ByteDance, the parent company of TikTok, has ushered in a comprehensive organizational reshuffle, Zhang Yiming, CEO and founder of the company, said in an internal email issued on March 12.
Two executives will oversee the company's business in China, as Zhang becomes Global CEO and freeing himself to focus issues on Europe, the U.S., and other overseas markets where the company is betting on growth. In the email, Zhang also mentioned that better improving the management of a large multinational company would be a new topic for ByteDance to learn.
Best known for Tik Tok and its matrix of apps, ByteDance is obsessed with launching different versions of the same product in both overseas and domestic.
In terms of short video platforms, it has TikTok and Vigo overseas, while Douyin and Huoshan stand for the domestic versions. As for news aggregators, it runs TopBuzz outside China and Toutiao at home. Together these apps account for 1.5 billion monthly active users, the company says, among which about 700 million are daily active users.
As early as 2013, just one year after the company was founded, Zhang started planning its global expansion, according to Joan Wang, an early investor in ByteDance and managing director of SIG China.
In addition to operating short video apps and news aggregators, ByteDance has taken a number of steps to increase its presence in overseas markets. It has been testing the music-streaming waters with a Spotify-like service called Resso in emerging markets since the end of last year, and officially launched in India and Indonesia in March.
The company is making a big push into the mobile games sector with its own development studios this year in both domestic and overseas markets. "Combat of Hero," a martial arts-themed game published by the company, has become the most downloaded free iOS title in a few overseas markets for four consecutive days since March 7, according to data from analytics firm App Annie.
The Chinese firm headquartered its corporate productivity tool, Lark, in Singapore, and launched the product from the city-state in April 2019. Feishu, the Chinese version, is run by a separate legal entity of the company in Beijing.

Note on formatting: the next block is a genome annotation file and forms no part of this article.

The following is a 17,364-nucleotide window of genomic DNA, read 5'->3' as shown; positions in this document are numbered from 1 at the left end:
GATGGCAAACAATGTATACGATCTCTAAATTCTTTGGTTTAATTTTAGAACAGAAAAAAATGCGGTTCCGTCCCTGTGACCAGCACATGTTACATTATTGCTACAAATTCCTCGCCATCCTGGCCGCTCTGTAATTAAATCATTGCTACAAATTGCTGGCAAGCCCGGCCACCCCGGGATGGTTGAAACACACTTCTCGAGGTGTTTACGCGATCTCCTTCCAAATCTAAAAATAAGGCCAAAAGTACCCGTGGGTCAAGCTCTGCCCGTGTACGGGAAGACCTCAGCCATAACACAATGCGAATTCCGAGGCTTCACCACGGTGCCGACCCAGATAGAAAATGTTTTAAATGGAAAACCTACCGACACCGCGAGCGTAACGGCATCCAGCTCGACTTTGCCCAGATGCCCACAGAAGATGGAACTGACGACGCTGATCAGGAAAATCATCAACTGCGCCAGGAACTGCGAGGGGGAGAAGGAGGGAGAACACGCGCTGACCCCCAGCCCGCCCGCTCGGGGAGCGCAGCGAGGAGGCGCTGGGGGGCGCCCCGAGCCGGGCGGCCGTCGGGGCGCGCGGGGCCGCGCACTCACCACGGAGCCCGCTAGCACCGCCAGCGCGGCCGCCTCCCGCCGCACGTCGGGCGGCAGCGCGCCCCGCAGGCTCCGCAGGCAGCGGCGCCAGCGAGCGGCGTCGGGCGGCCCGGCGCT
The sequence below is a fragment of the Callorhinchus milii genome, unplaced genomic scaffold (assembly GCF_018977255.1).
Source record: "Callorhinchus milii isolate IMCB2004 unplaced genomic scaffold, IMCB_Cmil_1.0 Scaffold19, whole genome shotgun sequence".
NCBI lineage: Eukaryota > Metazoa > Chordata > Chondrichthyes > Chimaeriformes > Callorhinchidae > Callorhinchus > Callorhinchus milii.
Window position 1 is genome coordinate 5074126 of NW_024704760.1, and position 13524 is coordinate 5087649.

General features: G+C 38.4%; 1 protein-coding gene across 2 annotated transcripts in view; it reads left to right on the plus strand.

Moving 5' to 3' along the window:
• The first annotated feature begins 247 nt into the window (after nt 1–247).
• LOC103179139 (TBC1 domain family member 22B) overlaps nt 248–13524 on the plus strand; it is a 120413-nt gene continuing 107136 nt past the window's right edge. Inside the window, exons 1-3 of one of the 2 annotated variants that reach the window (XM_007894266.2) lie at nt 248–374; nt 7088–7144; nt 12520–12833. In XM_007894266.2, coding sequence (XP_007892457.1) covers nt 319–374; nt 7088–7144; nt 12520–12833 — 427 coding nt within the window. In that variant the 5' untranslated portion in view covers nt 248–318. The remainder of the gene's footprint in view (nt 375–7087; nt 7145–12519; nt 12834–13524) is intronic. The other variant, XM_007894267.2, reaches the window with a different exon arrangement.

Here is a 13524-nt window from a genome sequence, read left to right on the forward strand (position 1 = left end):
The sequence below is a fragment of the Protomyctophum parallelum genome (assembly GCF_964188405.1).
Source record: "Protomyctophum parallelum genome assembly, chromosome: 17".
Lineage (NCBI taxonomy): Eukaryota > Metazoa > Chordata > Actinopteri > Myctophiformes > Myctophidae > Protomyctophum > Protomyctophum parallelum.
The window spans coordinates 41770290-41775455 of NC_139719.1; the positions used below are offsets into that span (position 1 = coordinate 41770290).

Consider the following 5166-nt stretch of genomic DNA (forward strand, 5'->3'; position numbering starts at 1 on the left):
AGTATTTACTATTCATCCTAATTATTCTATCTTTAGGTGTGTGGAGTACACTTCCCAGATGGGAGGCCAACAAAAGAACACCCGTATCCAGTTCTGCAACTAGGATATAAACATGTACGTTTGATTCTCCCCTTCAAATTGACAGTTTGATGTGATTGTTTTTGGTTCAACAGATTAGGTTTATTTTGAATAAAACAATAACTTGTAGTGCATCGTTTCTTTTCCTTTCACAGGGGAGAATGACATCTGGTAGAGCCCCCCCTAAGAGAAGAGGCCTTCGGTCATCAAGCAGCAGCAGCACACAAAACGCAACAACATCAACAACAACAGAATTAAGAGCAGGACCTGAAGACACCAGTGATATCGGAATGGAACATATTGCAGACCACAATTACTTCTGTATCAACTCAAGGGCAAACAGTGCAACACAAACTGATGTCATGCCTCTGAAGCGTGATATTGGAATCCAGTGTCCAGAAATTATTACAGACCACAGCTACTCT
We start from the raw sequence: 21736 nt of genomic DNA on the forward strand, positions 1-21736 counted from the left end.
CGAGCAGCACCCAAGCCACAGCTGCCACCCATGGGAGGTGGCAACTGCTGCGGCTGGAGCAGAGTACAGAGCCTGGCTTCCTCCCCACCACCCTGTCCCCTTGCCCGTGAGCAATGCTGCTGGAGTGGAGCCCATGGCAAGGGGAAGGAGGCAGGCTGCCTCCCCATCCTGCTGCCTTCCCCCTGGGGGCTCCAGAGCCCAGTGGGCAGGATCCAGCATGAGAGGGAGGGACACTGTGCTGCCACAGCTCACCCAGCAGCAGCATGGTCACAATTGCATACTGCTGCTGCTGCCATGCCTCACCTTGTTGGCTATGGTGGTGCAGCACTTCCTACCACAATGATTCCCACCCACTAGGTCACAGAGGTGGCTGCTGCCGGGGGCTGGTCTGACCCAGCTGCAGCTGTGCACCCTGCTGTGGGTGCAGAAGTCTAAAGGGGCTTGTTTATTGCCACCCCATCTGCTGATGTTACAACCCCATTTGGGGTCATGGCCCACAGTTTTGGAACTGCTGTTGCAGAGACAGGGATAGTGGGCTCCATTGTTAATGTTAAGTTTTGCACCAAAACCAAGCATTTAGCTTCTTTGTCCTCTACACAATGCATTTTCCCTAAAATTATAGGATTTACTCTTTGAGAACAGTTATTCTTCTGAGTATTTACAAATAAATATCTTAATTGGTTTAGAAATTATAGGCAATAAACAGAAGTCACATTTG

Most recently, ByteDance, one the world's most valuable unicorns, is reportedly extending its tentacles into the payment sector. By increasing headcounts in Singapore for its global payments department, the company aims to provide cross-border payment solutions for all of its products and services. In China, the company has already made its plan for the payment industry and applied for the "Byte Payment" trademark registration in Beijing in mid-2019. As of December 31, 2019, the Monetary Authority of Singapore (MAS) has received 21 digital bank license applications, one of which was from ByteDance.
According to Zhang, ByteDance has set a goal to nearly double its headcount from 60,000 worldwide to 100,000 by the end of the year. The eight-year-old startup valued at $78 billion in its latest financing round, currently has employees across 30 countries.
However, in overseas markets, some of its products have proven to be less popular than TikTok. At the same time, some face greater hurdles. As the newcomer in the industries, such as work collaboration, payment, and gaming, dominated by giants, it won't be easy for ByteDance to take a slice of the market share.
According to The Information's report in September 2019, due to TopBuzz's poor performance overseas, ByteDance was in talks with potential buyers, including with some US-based media companies, to sell the news aggregator.
As the first Chinese Internet company to achieve significant success in global markets with a social media app, ByteDance has not stopped expanding overseas. Still, there are many regulatory obstacles to be addressed.
In February 2019, TikTok agreed to pay a US$5.7 million fine to U.S. authorities to settle charges that it violated the U.S. Children's Online Privacy Protection Act, illegally collecting personal information from underage users. Two months later, it was banned in India after a court said TikTok encouraged pornography and could be used by sexual predators to target children. Last month, some U.S. government agencies, as well as the military, banned employees from using TikTok due to data security issues.
To lessen the image of "Made in China," ByteDance is reportedly looking for places outside of China to establish a global headquarters for TikTok. As the parent company, ByteDance is also recruiting executives worldwide to meet the challenges of global expansion.